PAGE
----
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Glover a molder of men
Longtime Gainesville volunteer coach stepping down
Brant Glover served as a volunteer wrestling coach at Gainesville High for more than a decade.

Brant Glover has always looked at sports as a vehicle to make look men better people in life. As a volunteer wrestling coach with the Gainesville High wrestling program for the past 12 seasons, he knew there was an opportunity to touch the lives of high school athletes, regardless of their upbringing, socio-economic status or race.

The same academic expectations he held for his two sons, Brant Jr. and Aaron, are the same results he expected from the countless athletes he helped mentor on and off the wrestling mats.

And since he’s not an educator in the classroom sense, this has always been a labor of love.

“I love wrestling — it’s my passion,” Glover said. “But my goal is to teach young men to be responsible and to show leadership as adults. I want them to be able to say, ‘Do I want something better?’”

Recently, Glover was recognized for his efforts and work as a volunteer coach by the city school system’s board of education. It marked the end of his service with Gainesville’s program in a coaching capacity, but by no means the end of his service to the community.

“Coach Glover wants kids to realize their potential in life outside of sports,” former Gainesville coach C.T. Hussion said. “He’s just an all around great guy.”

Glover was behind some tremendous results in wrestling, including helping take a team from Georgia to the AAU freestyle national championships in 2004 and placing fifth overall. He also helped churn out a number of individual state champions at Gainesville, including both of his sons, as well as Travis Hendrix and Bo Wren.

However, his true passion has been using sports to inspire young people to aspire to greatness. Glover doesn’t want kids to use a lack of their father in their own life to serve as an excuse. To grab their attention, he asked achievers in the community — doctors, lawyers and business leaders — to tell their stories and show that anything is possible.

“Not every kid is going to grow up to be a doctor or a lawyer,” Glover said. “But I want kids to become the best they can be. I want them to be at the table when they’re dividing up the pie.”

Glover’s own children remember those lessons well.

“My father has always stressed the value of education,” said his youngest son Aaron, 24. “He’s tried to instill that ambition in young people to achieve, the desire to want to go to college and to want more out of their own lives.”

Glover’s own sons are a reflection of what ambition can do for young people. Brant Glover Jr., 27, is close to completion of a specialist degree in education and on the path to get a doctoral degree in the future, his father says. He’s a teacher in the Gainesville school system.

And just two years removed from a four-year stint as a wrestler at Duke University, Aaron Glover is now working in equity sales on Wall Street with the financial firm J.P. Morgan.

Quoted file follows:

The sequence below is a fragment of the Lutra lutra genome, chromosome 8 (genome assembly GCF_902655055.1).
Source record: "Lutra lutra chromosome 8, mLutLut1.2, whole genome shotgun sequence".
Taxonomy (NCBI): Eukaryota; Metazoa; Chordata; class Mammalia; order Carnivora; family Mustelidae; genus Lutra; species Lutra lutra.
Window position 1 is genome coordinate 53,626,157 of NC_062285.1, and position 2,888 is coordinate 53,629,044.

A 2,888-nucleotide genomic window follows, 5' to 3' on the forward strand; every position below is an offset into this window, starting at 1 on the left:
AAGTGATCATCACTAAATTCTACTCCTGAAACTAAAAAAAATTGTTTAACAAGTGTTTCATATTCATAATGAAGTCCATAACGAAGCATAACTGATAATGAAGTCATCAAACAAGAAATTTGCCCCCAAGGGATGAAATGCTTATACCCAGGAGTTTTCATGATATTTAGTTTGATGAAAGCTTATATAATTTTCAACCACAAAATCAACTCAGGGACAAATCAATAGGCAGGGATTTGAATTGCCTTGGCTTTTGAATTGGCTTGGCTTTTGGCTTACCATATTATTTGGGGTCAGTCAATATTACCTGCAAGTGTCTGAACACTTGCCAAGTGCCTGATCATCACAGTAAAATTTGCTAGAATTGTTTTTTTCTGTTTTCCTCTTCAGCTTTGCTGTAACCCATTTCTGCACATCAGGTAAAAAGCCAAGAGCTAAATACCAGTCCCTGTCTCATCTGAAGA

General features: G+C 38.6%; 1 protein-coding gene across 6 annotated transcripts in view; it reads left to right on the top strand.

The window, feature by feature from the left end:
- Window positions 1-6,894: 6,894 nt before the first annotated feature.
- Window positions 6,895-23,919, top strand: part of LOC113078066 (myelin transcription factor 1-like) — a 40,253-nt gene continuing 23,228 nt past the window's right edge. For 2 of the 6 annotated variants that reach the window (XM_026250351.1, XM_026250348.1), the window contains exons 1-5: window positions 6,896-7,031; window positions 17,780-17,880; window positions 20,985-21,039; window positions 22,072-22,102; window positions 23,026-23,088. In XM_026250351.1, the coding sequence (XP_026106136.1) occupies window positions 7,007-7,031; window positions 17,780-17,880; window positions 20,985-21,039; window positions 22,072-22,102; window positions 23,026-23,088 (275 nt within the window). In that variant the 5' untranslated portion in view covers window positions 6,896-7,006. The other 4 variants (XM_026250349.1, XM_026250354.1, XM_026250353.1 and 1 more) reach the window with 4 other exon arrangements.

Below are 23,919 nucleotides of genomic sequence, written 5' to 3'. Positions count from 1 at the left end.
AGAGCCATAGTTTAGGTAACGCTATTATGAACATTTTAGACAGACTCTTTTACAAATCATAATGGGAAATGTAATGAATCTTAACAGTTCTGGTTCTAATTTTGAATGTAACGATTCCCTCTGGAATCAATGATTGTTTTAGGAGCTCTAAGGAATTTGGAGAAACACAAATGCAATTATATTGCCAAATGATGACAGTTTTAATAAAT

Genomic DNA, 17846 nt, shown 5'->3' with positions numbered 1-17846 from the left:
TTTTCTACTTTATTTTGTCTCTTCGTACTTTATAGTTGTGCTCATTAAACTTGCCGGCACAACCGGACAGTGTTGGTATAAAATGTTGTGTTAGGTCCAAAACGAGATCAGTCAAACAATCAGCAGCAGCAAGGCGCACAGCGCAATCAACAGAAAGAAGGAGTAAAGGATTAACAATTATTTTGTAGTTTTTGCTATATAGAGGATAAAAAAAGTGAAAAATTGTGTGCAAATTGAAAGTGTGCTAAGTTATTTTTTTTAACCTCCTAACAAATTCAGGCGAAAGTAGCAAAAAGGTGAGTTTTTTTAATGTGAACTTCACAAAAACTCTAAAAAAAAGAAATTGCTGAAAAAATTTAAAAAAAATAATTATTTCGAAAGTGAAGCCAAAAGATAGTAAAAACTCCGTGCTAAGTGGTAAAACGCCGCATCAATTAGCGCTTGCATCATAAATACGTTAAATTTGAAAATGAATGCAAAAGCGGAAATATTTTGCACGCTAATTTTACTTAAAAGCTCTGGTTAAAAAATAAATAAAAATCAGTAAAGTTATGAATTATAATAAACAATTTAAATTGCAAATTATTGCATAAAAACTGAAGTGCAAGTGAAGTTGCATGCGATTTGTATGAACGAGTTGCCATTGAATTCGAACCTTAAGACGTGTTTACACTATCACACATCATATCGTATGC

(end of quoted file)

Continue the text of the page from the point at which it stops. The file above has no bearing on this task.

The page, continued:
The same message Glover had for his sons is the same message he pounded into athletes: Winning state championships isn’t enough.

“I’ve trained kids, gone to camps and national tournaments, which has all been great,” Glover said. “But my focus has always been to use wrestling as a tool to better their lives.”

He said the freedom to work with the kids and implement his community initiative is supported first and foremost by his wife, Anita Marie Glover, along with his sons. Then on Gainesville’s campus, he says there was always a great relationship with a line of past and present coaches, including Kyle Hammond, Hussion, Rodney Potter and current coach Nick Niesielowski, helping him reach out to kids.

Glover also says Gainesville football coach Bruce Miller and athletic director Wayne Vickery were always willing to let him talk with the kids and show them there was a path to success available in life.

Under Glover, wrestlers were asked to be as fluent in the history of the Civil Rights Era as they were in how to properly orchestrate a takedown. He also asked wrestlers to care as much about respecting others and good grades as they worried about winning a county or area title.

They all worked hand in hand.

“I still remember getting to talk to the local elementary schools and teaching the lessons like learning to behave, listen to the teachers and taking school seriously,” Aaron Glover said. “It was great to see those lessons that are so important to my father resonate.”

Now that Glover has stepped down from coaching with Gainesville and moved full-time into his mentorship role as North Georgia Wrestling Association developer, his longterm goal is to set up college scholarships for students who have made a commitment to success after high school sports are in the rear view mirror.

He also wants to make sure kids who have a desire to go to college are on the right academic track.

“My dad uses that same straight-forward approach to teach wrestling that he does to teach life lessons,” Aaron Glover added. “It’s great when kids come back and let him know they see what he’s trying to convey.”

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